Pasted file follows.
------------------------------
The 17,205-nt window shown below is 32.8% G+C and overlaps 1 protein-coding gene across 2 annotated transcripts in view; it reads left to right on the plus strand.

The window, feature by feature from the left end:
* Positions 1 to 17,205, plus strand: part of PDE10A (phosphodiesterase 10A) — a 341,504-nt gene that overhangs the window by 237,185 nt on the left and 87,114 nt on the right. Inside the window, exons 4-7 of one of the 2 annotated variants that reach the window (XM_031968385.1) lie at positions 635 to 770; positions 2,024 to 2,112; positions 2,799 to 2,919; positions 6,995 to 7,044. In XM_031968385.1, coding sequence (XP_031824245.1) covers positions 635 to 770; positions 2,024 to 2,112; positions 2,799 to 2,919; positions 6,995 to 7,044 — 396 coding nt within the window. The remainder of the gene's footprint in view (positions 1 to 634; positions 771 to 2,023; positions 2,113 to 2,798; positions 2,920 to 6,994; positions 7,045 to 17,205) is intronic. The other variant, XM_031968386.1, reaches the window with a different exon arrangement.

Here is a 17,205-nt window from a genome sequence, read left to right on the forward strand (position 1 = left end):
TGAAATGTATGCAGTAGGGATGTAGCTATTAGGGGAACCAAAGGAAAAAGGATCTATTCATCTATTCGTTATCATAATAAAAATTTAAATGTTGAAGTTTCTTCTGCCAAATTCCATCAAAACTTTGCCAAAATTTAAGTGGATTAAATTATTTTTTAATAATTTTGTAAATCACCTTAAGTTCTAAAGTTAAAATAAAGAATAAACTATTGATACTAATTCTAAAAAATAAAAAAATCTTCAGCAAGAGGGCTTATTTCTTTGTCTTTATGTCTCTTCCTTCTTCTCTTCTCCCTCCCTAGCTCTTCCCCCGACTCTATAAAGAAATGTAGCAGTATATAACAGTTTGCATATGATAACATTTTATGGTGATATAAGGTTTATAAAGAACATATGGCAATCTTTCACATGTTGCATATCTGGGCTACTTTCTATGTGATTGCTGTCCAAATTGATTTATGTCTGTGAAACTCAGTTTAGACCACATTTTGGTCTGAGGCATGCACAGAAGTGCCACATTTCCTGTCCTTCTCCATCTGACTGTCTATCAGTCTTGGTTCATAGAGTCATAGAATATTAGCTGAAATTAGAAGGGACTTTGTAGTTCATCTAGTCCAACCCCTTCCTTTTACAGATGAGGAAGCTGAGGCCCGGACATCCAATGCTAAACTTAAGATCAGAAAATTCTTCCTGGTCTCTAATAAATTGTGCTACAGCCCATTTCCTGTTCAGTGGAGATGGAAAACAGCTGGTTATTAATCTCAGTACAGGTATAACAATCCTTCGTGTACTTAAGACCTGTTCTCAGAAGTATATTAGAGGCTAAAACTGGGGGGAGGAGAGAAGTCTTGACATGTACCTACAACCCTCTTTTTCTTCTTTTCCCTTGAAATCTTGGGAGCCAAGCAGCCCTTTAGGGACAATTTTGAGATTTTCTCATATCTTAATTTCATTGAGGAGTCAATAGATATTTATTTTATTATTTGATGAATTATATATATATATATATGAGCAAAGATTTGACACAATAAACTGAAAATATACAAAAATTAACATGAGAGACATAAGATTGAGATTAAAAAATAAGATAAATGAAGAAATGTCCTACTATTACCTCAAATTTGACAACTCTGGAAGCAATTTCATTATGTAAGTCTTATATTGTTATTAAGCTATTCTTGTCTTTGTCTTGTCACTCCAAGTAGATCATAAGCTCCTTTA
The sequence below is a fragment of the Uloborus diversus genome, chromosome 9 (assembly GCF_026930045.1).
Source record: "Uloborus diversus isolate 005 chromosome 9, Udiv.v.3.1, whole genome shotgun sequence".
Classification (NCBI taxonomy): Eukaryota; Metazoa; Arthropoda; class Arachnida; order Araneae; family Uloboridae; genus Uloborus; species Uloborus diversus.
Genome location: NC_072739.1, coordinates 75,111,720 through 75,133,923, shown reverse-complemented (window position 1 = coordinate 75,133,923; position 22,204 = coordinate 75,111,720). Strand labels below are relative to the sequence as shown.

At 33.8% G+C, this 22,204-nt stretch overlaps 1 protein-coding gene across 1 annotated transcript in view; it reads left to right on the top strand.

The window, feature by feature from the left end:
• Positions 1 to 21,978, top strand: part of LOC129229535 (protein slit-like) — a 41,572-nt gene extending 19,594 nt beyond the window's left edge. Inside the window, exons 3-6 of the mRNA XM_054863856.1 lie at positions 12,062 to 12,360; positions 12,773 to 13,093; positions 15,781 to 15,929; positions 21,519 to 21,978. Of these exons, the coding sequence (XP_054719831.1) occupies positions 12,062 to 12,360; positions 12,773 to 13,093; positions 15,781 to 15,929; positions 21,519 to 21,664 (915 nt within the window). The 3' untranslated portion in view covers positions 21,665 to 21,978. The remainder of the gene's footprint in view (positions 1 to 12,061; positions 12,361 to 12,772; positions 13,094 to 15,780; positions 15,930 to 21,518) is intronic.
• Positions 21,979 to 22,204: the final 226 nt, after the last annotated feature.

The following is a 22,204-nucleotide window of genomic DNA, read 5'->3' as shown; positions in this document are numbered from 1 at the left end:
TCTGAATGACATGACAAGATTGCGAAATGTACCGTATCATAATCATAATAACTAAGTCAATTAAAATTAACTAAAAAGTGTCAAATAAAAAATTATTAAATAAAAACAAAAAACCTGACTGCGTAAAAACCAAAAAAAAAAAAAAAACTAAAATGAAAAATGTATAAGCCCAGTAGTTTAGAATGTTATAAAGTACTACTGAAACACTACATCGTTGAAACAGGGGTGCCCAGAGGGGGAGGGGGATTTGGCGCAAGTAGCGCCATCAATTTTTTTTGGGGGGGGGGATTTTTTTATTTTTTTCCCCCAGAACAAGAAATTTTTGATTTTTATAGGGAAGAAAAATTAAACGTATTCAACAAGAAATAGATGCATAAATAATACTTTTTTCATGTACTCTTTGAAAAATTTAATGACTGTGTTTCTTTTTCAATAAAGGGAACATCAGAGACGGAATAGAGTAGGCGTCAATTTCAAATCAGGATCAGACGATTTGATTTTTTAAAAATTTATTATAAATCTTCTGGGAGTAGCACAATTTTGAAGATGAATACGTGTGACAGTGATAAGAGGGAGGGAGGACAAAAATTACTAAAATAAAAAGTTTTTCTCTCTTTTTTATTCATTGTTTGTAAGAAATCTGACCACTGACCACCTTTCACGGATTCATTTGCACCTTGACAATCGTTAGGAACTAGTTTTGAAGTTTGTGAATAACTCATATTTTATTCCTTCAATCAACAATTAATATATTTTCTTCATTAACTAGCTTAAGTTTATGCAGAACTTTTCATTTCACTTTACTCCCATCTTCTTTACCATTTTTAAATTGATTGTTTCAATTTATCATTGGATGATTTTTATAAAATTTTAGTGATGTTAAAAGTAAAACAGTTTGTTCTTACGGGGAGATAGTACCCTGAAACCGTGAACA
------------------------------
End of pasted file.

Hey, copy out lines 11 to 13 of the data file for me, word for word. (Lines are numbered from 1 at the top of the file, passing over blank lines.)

The window, feature by feature from the left end:
• Positions 1 to 21,978, top strand: part of LOC129229535 (protein slit-like) — a 41,572-nt gene extending 19,594 nt beyond the window's left edge. Inside the window, exons 3-6 of the mRNA XM_054863856.1 lie at positions 12,062 to 12,360; positions 12,773 to 13,093; positions 15,781 to 15,929; positions 21,519 to 21,978. Of these exons, the coding sequence (XP_054719831.1) occupies positions 12,062 to 12,360; positions 12,773 to 13,093; positions 15,781 to 15,929; positions 21,519 to 21,664 (915 nt within the window). The 3' untranslated portion in view covers positions 21,665 to 21,978. The remainder of the gene's footprint in view (positions 1 to 12,061; positions 12,361 to 12,772; positions 13,094 to 15,780; positions 15,930 to 21,518) is intronic.
• Positions 21,979 to 22,204: the final 226 nt, after the last annotated feature.